10 Healing Herbs – healthy for you, healthy for your garden

10 Healing Herbs – healthy for you, healthy for your garden

For centuries herbs have been used in remedies, tinctures, oils and more to promote healing and health but did you know they are also healthy for your garden?

Many years ago when my mom gave me a book of herbal remedies she inspired me to look to herbs for their health benefits. Over the years I have come to respect their healing properties and have learnt that growing herbs can promote a healthy garden too.

There are so many different herbs available – I have compiled a list of ten for you briefly describing why these healing herbs are healthy for people and gardens alike.

1. Mint

Healing herbs

There are quite a number of varieties of mint (Mentha) available. Peppermint is a very popular choice. It is often used in the food industry as well as in herbal remedies. Spearmint, Pennyroyal, Corsican mint, Catnip, Lemon Balm and even Chocolate mint are names you may be familiar with. Mint tea is often consumed to support healthy digestion. The antiseptic properties in mint make it a good choice to use in a gargle or mouthwash while the minty freshness helps in keeping one’s breath fresh too.

Mint can be used as a companion plant for tomatoes, potatoes, aubergines and plants like kale, Brussels sprouts and broccoli. This strongly fragranced herb masks the smell of its neighbouring plants thereby confusing and repelling pests such as Cabbage White butterflies and flea beetles.

2. Rosemary


Salvia rosmarinus – Rosemary – is one of my favourite herbs to add to roast vegetables. I break off sprigs of the herb and bruise them a bit to help release the flavours before adding them to a dish of mixed veggies tossed in olive oil, salt and pepper. Yum!

This is a herb that boasts a long list of health benefits. From freshening breath to aiding digestion it is also known for supporting circulation and relieving aches and pains. One can use infused rosemary oil as a massage oil. I like to rub the oil into my temples and the back of my neck which I find helps relieve bad headaches.

Of the healing herbs, rosemary is a good companion plant to help keep your carrots healthy. It aids in repelling carrot fly whose larvae can feed on and damage the carrots’ roots.

3. Chamomile

Healing herbs
Chamomile flowers

These little daisy-like flowers are renowned for their calming properties. The type of chamomile usually used in teas is German chamomile (Matricaria chamomilla) due to its calming and soothing properties. According to healthline.com this lightly fragrant tea is beneficial for those suffering with digestive problems such as irritable bowel syndrome. I find a cup of chamomile tea before bed helps me get a better night’s sleep.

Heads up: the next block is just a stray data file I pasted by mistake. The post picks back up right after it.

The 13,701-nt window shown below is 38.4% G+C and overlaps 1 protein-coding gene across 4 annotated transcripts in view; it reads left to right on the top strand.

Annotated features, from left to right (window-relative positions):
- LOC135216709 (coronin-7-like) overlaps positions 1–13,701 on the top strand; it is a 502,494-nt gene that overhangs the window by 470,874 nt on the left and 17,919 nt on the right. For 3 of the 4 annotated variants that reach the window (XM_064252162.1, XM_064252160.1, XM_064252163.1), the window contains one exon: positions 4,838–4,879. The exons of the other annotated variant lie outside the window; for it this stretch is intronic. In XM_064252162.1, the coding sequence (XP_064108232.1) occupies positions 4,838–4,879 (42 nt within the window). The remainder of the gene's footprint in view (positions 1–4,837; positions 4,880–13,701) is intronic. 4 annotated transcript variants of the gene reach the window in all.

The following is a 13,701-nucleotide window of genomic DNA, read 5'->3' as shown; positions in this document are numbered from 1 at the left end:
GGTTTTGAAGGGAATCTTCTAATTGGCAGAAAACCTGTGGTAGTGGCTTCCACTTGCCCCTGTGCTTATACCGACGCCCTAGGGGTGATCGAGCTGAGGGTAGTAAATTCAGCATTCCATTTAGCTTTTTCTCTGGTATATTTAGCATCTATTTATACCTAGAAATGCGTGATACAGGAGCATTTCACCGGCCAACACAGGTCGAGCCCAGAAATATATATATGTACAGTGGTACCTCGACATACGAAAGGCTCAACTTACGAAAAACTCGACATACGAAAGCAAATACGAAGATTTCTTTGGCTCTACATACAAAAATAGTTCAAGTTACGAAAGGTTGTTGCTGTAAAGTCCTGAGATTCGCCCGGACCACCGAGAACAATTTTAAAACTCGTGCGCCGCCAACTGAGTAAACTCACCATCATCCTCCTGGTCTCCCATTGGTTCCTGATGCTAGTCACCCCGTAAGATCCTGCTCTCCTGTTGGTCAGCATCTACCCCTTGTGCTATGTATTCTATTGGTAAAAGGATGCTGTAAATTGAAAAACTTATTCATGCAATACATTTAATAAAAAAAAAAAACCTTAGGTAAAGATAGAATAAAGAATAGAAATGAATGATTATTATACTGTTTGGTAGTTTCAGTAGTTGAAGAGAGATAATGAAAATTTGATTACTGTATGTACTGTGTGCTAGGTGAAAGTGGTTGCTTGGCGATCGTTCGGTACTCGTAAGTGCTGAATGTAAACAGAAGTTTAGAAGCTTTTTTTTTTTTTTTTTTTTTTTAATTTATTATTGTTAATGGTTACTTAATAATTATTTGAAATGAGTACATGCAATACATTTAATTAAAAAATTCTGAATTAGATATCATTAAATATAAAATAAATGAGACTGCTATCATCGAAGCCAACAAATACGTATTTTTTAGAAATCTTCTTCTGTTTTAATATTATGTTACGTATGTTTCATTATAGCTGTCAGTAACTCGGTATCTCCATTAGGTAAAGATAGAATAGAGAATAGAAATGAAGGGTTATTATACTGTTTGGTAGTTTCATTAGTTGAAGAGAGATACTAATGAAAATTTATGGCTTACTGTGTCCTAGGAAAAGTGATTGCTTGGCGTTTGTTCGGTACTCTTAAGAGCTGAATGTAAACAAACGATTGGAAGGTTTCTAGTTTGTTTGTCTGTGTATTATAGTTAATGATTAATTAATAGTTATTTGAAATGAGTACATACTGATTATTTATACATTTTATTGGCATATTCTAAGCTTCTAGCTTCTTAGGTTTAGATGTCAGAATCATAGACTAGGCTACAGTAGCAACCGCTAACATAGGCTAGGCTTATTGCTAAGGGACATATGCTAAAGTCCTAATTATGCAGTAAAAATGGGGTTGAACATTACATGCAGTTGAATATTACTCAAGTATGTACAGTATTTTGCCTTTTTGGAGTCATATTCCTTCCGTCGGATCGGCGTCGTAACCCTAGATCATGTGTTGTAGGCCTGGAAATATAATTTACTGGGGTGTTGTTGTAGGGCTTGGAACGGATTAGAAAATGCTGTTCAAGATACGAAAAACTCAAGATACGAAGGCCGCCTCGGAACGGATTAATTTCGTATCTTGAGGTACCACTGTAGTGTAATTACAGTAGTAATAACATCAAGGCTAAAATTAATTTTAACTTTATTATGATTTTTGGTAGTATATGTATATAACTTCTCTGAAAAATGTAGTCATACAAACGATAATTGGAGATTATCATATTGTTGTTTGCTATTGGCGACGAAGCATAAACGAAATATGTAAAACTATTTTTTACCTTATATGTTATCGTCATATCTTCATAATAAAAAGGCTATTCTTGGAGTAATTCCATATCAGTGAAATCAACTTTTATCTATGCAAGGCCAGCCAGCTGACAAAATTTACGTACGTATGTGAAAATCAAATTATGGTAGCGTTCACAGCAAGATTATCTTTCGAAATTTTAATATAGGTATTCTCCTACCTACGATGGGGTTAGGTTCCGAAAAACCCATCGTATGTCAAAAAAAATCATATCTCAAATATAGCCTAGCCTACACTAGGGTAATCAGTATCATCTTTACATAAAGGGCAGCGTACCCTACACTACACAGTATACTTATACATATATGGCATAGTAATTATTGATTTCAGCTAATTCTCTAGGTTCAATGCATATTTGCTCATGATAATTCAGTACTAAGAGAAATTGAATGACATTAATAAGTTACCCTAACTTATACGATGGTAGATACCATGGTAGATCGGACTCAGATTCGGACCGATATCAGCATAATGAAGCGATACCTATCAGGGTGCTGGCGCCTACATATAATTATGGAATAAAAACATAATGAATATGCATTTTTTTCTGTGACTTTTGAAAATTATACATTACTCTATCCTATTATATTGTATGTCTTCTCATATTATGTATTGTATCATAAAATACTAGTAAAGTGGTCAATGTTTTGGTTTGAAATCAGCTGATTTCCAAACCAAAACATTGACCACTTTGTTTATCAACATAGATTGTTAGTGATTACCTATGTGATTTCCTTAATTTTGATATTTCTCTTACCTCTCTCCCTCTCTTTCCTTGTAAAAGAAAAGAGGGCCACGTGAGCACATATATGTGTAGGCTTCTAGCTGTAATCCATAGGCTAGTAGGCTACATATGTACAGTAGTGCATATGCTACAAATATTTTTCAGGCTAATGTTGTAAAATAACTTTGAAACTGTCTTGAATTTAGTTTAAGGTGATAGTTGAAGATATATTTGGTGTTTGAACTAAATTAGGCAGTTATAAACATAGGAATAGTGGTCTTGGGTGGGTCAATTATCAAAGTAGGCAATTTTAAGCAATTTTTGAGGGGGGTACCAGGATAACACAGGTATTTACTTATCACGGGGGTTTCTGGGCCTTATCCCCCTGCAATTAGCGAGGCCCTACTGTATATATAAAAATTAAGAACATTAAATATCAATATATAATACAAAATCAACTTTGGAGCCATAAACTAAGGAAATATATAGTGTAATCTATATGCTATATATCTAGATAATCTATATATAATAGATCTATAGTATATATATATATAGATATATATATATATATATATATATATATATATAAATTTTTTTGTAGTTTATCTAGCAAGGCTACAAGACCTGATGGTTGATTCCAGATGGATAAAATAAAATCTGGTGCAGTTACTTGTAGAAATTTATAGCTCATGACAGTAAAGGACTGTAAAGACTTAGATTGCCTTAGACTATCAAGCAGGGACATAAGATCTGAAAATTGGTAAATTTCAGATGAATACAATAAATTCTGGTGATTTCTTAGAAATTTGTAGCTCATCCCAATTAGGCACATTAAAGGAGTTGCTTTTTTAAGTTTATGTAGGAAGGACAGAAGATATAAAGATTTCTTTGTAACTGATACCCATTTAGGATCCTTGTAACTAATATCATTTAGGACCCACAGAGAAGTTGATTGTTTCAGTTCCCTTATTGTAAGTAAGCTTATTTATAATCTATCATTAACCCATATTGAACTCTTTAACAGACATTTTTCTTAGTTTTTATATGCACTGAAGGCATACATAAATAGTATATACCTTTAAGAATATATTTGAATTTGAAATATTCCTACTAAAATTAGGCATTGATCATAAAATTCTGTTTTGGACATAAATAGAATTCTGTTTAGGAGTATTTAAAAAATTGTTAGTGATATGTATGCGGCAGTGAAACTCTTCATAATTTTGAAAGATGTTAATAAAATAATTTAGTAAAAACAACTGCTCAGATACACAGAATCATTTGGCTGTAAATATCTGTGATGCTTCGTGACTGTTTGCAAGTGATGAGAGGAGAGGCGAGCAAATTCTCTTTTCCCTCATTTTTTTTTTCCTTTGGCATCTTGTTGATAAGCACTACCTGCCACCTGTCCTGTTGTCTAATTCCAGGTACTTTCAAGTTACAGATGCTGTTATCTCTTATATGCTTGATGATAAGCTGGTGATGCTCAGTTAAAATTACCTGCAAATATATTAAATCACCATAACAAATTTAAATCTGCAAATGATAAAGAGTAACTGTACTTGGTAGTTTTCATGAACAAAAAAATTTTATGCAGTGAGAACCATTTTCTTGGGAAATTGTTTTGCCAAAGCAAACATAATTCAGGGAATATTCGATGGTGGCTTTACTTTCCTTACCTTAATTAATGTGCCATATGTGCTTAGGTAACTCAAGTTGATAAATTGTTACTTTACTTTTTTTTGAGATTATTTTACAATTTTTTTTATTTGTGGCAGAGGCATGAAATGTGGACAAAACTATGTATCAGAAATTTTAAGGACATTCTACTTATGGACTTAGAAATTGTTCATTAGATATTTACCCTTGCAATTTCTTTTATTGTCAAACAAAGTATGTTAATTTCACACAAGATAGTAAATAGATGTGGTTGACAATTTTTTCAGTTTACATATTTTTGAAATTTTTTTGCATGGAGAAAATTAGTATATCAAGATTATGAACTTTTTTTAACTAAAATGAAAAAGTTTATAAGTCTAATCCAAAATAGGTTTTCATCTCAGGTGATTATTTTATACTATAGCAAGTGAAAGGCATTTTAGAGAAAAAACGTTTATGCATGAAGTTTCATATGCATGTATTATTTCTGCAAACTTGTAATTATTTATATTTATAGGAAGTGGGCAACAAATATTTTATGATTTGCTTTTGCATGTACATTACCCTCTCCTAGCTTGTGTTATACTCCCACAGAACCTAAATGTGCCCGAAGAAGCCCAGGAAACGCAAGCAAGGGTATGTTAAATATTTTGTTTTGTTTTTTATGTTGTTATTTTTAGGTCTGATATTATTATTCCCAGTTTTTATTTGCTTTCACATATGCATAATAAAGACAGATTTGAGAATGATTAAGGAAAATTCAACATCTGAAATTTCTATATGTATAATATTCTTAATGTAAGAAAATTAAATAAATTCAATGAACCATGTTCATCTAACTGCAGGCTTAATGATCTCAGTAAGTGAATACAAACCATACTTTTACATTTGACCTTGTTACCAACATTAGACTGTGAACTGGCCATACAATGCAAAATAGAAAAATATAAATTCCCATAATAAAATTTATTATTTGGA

Healing herbs
Chamomile Tea

Chamomile has numerous health benefits for your garden too. It is believed to improve the flavours of its herb and veggie neighbours as well as strengthen the plants growing around it. It even has anti fungal properties and can therefore be beneficial if planted as a companion plant to tomatoes or squash which are prone to powdery mildew. Chamomile tea contains high levels of calcium. Using it as a foliar feed can help prevent blossom end rot in tomatoes and squash.

4. Lavender

French lavender (Lavandula dentata)

Bees love lavender. Whether it is English, French, Spanish or any other kind, lavender is bound attract them and many other pollinators to your garden. I have French lavender bushes bordering the one side of my veggie garden which are always buzzing with activity. One can use the dried lavender flowers to repel fish moths in linen cupboards and keep your clothes smelling fresh.

Lavender border

Lavender is best known for its calming properties. Adding a few drops of lavender oil to your bath enhances relaxation. Lavender tea is very soothing. It is also full of antioxidants and therefore can benefit one’s immune system. Simply steep a few fresh flowers in a cup of hot water for a few minutes before drinking.

Something to bear in mind though is what chemicals are used in your garden. My garden is grown organically and therefore I know my flowers are not contaminated by any pesticides.

5. Thyme

Healthy herbs